According to Joto’s President Henry Sidel, “craft cocktails open up the world of sake even further.” And he’s right. Cocktails are a great way to introduce people to sake who might not try it otherwise. But there are other advantages as well. As Joto Sales Manager Ryan Mellinger explains, “sake offers low ABV alternatives for restaurants who can’t serve liquor,” which is an excellent advantage for establishments who don’t have a full liquor license.

Mellinger adds that sake also works wonders in full-strength cocktails. She recommends pairing sake with herbal and botanical spirits, as the grassy, melon-y flavors of sake complement everything from gin to Cynar to Chartreuse. “I’ve talked with other bartenders who even use a tiny amount of sake, not even as a main ingredient listed in the drink, to ‘round out’ the flavors and ‘ground’ the drink overall, hitting other parts of the palate.”

I have certainly found that to be true in my own experience working with sake. Behind the bar at O-Ku in Atlanta, I’ve created a handful of cocktails using many different kinds of sake. Currently featured on our seasonal menu is the Moment of Zen, a filtered sake drink with gin and a touch of grapefruit, agave and muddled cucumber and mint. Though sake is the central ingredient, it plays a supportive role in the drink, emulsifying the flavors for a rich, silken texture with notes of round coconut and refreshing melon. When using sake, I consider balance above all else. If a sake is acidic, I avoid blending it with additional acid like citrus or a shrub. Likewise, creamy nigori has a natural sweetness to it that pairs best with lighter ingredients like dry vermouth or gin.

A cocktail with a large ice cube and cucumber slice.

Large ice cubes are ideal for sake cocktails served on the rocks, as they slow the dilution rate. Photo by Amber Thornton.

Atlanta bartender Tiffanie Barriere uses this exact contrast in her highly praised 007-inspired sake cocktail You Only Live Twice, which she calls a Japanese-style Vesper. Composed of equal parts shochu, dry vermouth and nigori with half an ounce of rosemary syrup, her drink is the perfect nigori cocktail, boozy but delicate, smooth but robust. Barriere offers up an additional pointer for working with sake: “Light is bright when it comes to sake,” she says, recommending clear spirits and floral flavors for pairings.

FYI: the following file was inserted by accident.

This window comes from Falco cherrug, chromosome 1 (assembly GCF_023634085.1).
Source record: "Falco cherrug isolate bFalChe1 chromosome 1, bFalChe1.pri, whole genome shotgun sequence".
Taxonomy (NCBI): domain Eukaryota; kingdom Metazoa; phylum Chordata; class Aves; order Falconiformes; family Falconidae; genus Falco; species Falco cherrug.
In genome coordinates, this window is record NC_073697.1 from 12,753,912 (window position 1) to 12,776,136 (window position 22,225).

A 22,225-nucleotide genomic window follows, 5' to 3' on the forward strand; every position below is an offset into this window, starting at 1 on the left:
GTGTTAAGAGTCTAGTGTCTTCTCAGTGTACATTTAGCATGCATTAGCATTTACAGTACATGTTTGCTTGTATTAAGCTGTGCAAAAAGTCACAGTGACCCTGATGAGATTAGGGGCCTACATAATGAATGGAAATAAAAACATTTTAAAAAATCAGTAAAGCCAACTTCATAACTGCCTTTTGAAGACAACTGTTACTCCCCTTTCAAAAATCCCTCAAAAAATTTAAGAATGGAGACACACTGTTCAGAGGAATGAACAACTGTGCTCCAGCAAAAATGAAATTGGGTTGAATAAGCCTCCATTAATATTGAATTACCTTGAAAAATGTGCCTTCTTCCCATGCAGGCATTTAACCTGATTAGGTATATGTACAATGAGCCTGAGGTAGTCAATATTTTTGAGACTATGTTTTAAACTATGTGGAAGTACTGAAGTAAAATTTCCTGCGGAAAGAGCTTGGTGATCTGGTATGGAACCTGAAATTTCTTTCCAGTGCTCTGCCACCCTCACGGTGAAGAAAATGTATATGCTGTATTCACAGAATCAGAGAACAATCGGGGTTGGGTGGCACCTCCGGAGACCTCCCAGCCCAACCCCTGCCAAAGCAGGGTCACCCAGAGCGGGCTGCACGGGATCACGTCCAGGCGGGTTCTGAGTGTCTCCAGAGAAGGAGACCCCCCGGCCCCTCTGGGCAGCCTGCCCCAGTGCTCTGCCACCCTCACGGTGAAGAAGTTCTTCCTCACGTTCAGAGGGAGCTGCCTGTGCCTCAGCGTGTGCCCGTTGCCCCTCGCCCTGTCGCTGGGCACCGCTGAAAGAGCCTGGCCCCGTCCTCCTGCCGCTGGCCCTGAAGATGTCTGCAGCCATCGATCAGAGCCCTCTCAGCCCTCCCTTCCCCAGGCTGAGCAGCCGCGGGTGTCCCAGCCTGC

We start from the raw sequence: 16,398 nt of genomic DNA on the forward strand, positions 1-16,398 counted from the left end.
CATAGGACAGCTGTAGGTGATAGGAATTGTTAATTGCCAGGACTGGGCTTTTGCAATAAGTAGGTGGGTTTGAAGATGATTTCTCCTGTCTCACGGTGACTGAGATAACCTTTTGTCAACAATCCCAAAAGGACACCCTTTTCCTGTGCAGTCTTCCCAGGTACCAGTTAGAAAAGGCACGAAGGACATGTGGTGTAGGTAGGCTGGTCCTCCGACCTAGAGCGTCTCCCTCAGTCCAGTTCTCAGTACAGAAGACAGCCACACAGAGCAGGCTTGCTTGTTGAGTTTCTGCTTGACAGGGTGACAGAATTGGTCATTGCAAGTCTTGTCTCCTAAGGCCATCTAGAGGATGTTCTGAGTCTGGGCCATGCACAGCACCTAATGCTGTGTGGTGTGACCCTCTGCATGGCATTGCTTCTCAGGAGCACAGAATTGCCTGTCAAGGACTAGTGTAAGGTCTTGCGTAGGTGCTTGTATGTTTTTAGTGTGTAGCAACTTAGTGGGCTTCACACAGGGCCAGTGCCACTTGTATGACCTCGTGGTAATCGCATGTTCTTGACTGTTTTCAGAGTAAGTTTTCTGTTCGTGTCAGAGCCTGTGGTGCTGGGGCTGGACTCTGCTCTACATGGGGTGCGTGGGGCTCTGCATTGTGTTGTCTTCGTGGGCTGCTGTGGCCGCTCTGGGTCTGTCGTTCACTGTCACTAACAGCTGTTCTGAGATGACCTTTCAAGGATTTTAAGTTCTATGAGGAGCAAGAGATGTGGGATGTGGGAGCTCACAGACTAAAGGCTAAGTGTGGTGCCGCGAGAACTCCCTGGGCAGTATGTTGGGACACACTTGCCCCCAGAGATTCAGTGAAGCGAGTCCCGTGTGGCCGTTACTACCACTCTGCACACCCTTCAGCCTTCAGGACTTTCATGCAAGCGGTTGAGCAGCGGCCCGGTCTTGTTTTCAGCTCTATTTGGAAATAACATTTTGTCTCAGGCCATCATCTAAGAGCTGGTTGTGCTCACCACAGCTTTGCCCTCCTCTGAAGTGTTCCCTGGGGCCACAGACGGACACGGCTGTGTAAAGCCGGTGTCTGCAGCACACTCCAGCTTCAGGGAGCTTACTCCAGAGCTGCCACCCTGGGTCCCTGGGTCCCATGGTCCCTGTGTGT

A cocktail in a martini glass.

You Only Live Twice is named after one of Barriere’s favorite James Bond films. Photo by Amber Thornton.

Another notable player in the sake cocktail community is Kenta Goto, owner of Bar Goto in New York City. His bar program features two sake cocktails, the Far East Side, which combines sake with a touch of tequila, elderflower liqueur, shiso leaf and yuzu. The other, Goto’s personal favorite, is the Sakura Martini, a blend of sake, gin, and maraschino liqueur, garnished with a salted cherry blossom.

Before Bar Goto, solid sake cocktails in New York City were few and far between. “That’s what made me want to put sake cocktails on the menu,” he says, noting that there are three elements every bartender should consider when working with sake: flavor, proof and temperature. With such a delicate flavor, Goto warns not to overpower sake with many other ingredients. “Keep it simple to let the flavor shine.” He cautions against diluting it too much with ice or juice, driving the proof even further down. His solution? Temperature. “Keep sake as cold as possible so that ice won't melt too quickly when mixing.”

Ultimately, sake adds flavors and textures that can’t be achieved with any other ingredients. Its unique umami quality can elevate a cocktail, allowing bartenders to experiment with new flavor combinations for new twists on old standbys and entirely new concoctions altogether. Sake is on the rise in America, and cocktails are just one way it’s becoming a staple behind the bar.